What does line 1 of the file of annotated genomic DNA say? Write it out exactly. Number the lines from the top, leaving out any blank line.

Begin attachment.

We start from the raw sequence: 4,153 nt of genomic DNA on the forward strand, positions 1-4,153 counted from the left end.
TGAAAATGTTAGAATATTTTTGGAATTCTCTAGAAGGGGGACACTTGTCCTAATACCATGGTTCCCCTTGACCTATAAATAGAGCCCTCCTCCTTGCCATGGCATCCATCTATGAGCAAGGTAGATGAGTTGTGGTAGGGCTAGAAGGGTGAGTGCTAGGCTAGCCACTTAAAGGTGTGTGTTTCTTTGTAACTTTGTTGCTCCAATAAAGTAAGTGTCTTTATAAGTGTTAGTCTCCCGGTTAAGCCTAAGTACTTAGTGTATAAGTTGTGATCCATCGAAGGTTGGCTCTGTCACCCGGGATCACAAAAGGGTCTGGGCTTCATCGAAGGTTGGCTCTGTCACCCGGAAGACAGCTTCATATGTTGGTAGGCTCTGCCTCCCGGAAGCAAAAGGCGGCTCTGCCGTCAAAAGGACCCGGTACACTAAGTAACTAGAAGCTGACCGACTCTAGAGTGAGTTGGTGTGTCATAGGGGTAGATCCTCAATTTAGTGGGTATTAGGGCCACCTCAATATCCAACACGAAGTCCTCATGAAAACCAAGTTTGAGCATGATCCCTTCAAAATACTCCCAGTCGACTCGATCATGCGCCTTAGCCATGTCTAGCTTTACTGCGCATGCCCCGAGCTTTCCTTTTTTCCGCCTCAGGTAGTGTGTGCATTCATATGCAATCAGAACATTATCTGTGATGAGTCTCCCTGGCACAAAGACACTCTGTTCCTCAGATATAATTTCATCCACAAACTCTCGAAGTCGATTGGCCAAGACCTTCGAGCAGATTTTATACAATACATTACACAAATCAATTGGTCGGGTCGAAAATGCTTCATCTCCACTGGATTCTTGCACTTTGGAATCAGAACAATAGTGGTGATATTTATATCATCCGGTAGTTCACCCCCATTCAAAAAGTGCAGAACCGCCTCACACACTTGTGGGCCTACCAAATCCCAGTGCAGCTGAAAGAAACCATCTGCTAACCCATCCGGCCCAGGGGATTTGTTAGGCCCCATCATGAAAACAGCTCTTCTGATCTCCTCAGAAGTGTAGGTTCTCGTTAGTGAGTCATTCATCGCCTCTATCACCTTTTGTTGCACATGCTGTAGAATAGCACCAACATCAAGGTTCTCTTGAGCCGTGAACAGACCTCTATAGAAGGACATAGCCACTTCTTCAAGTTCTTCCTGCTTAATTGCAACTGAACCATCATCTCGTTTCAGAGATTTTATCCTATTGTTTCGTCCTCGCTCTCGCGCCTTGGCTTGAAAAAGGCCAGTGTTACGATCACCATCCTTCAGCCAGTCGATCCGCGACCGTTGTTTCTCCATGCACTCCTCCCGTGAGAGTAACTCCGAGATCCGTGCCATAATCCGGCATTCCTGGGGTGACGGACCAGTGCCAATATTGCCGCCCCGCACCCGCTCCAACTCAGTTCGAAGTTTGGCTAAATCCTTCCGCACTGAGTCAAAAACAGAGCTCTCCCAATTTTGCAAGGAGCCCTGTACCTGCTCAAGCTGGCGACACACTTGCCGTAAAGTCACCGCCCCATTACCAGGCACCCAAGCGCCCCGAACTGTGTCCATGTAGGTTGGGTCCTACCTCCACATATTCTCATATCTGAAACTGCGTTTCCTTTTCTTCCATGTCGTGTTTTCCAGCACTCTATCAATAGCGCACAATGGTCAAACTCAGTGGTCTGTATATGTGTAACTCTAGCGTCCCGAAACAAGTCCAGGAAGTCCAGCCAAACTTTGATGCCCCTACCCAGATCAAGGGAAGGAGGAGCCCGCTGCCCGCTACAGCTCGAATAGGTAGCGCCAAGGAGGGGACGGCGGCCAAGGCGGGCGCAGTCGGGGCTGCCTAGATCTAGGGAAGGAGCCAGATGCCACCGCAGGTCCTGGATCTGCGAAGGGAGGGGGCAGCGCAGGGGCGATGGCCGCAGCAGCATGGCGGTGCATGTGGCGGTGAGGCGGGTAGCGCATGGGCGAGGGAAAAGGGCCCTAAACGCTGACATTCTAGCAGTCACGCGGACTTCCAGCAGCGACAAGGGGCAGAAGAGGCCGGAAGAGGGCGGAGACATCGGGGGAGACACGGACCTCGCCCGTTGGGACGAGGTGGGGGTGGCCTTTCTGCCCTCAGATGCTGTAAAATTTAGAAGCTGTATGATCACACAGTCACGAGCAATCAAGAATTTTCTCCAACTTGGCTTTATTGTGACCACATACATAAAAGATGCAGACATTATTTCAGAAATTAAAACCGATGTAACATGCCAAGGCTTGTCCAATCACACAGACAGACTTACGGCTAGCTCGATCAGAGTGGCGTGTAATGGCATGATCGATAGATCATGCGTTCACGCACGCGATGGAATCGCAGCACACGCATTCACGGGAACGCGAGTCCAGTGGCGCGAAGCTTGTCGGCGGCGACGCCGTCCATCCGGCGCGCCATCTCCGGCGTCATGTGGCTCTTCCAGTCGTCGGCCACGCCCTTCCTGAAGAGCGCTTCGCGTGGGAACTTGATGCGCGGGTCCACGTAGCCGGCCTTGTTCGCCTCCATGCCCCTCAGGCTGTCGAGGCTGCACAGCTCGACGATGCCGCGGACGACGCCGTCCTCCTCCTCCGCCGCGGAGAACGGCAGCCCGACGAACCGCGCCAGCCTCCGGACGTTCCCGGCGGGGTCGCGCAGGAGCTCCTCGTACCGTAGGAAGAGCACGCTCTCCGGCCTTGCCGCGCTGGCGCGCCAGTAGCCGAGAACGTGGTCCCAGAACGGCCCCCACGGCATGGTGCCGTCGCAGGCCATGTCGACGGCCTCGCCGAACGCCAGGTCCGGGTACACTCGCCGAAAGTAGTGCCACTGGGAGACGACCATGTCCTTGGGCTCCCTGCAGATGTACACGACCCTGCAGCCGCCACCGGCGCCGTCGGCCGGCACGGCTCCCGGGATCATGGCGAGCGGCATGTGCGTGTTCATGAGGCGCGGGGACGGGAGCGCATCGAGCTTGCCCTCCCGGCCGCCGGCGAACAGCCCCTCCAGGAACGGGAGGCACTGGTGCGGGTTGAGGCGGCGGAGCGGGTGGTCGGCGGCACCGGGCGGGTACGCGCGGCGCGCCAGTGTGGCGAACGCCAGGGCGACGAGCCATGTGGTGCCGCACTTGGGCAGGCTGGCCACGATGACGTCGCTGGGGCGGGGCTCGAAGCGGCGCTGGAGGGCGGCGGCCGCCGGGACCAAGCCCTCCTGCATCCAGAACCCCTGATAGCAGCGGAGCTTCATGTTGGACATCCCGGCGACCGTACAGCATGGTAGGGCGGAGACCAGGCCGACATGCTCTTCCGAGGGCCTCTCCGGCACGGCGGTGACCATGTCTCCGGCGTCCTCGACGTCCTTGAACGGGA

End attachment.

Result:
We start from the raw sequence: 4,153 nt of genomic DNA on the forward strand, positions 1-4,153 counted from the left end.